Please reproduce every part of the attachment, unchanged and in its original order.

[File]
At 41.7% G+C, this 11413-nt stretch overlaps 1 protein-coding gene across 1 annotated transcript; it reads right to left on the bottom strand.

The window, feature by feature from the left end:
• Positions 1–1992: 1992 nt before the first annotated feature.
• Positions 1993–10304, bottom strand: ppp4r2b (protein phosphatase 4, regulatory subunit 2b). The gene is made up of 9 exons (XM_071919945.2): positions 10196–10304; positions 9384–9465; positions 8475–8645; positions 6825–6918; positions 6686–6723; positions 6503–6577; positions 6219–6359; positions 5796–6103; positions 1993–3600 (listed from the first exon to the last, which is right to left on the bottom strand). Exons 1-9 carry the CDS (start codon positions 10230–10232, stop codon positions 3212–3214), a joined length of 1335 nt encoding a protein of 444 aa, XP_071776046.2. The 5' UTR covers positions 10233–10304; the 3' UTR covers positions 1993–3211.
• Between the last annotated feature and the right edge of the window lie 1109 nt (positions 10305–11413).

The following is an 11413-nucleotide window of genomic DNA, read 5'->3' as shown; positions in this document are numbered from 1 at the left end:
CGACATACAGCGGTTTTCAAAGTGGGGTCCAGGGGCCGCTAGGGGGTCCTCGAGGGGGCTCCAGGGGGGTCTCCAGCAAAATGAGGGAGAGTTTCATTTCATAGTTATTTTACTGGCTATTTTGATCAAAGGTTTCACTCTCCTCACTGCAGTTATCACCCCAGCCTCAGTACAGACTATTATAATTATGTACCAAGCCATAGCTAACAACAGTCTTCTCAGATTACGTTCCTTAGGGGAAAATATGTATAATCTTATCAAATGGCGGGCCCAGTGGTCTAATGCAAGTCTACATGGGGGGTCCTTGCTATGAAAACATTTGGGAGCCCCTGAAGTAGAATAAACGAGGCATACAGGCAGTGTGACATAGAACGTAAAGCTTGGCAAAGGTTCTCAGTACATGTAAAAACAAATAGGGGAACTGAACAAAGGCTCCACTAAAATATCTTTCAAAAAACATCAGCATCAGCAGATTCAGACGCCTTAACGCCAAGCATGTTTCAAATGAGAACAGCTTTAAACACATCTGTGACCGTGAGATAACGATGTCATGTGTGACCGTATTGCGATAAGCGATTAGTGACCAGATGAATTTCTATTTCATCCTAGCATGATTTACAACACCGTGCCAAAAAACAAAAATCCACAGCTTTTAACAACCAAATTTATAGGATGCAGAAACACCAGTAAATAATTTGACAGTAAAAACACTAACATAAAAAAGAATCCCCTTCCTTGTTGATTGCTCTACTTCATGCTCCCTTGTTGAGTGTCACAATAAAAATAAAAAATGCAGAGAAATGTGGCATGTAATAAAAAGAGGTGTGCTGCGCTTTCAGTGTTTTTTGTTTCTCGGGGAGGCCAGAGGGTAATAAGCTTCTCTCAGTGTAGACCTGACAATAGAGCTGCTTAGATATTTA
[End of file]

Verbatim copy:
At 41.7% G+C, this 11413-nt stretch overlaps 1 protein-coding gene across 1 annotated transcript; it reads right to left on the bottom strand.

The window, feature by feature from the left end:
• Positions 1–1992: 1992 nt before the first annotated feature.
• Positions 1993–10304, bottom strand: ppp4r2b (protein phosphatase 4, regulatory subunit 2b). The gene is made up of 9 exons (XM_071919945.2): positions 10196–10304; positions 9384–9465; positions 8475–8645; positions 6825–6918; positions 6686–6723; positions 6503–6577; positions 6219–6359; positions 5796–6103; positions 1993–3600 (listed from the first exon to the last, which is right to left on the bottom strand). Exons 1-9 carry the CDS (start codon positions 10230–10232, stop codon positions 3212–3214), a joined length of 1335 nt encoding a protein of 444 aa, XP_071776046.2. The 5' UTR covers positions 10233–10304; the 3' UTR covers positions 1993–3211.
• Between the last annotated feature and the right edge of the window lie 1109 nt (positions 10305–11413).

The following is an 11413-nucleotide window of genomic DNA, read 5'->3' as shown; positions in this document are numbered from 1 at the left end:
CGACATACAGCGGTTTTCAAAGTGGGGTCCAGGGGCCGCTAGGGGGTCCTCGAGGGGGCTCCAGGGGGGTCTCCAGCAAAATGAGGGAGAGTTTCATTTCATAGTTATTTTACTGGCTATTTTGATCAAAGGTTTCACTCTCCTCACTGCAGTTATCACCCCAGCCTCAGTACAGACTATTATAATTATGTACCAAGCCATAGCTAACAACAGTCTTCTCAGATTACGTTCCTTAGGGGAAAATATGTATAATCTTATCAAATGGCGGGCCCAGTGGTCTAATGCAAGTCTACATGGGGGGTCCTTGCTATGAAAACATTTGGGAGCCCCTGAAGTAGAATAAACGAGGCATACAGGCAGTGTGACATAGAACGTAAAGCTTGGCAAAGGTTCTCAGTACATGTAAAAACAAATAGGGGAACTGAACAAAGGCTCCACTAAAATATCTTTCAAAAAACATCAGCATCAGCAGATTCAGACGCCTTAACGCCAAGCATGTTTCAAATGAGAACAGCTTTAAACACATCTGTGACCGTGAGATAACGATGTCATGTGTGACCGTATTGCGATAAGCGATTAGTGACCAGATGAATTTCTATTTCATCCTAGCATGATTTACAACACCGTGCCAAAAAACAAAAATCCACAGCTTTTAACAACCAAATTTATAGGATGCAGAAACACCAGTAAATAATTTGACAGTAAAAACACTAACATAAAAAAGAATCCCCTTCCTTGTTGATTGCTCTACTTCATGCTCCCTTGTTGAGTGTCACAATAAAAATAAAAAATGCAGAGAAATGTGGCATGTAATAAAAAGAGGTGTGCTGCGCTTTCAGTGTTTTTTGTTTCTCGGGGAGGCCAGAGGGTAATAAGCTTCTCTCAGTGTAGACCTGACAATAGAGCTGCTTAGATATTTA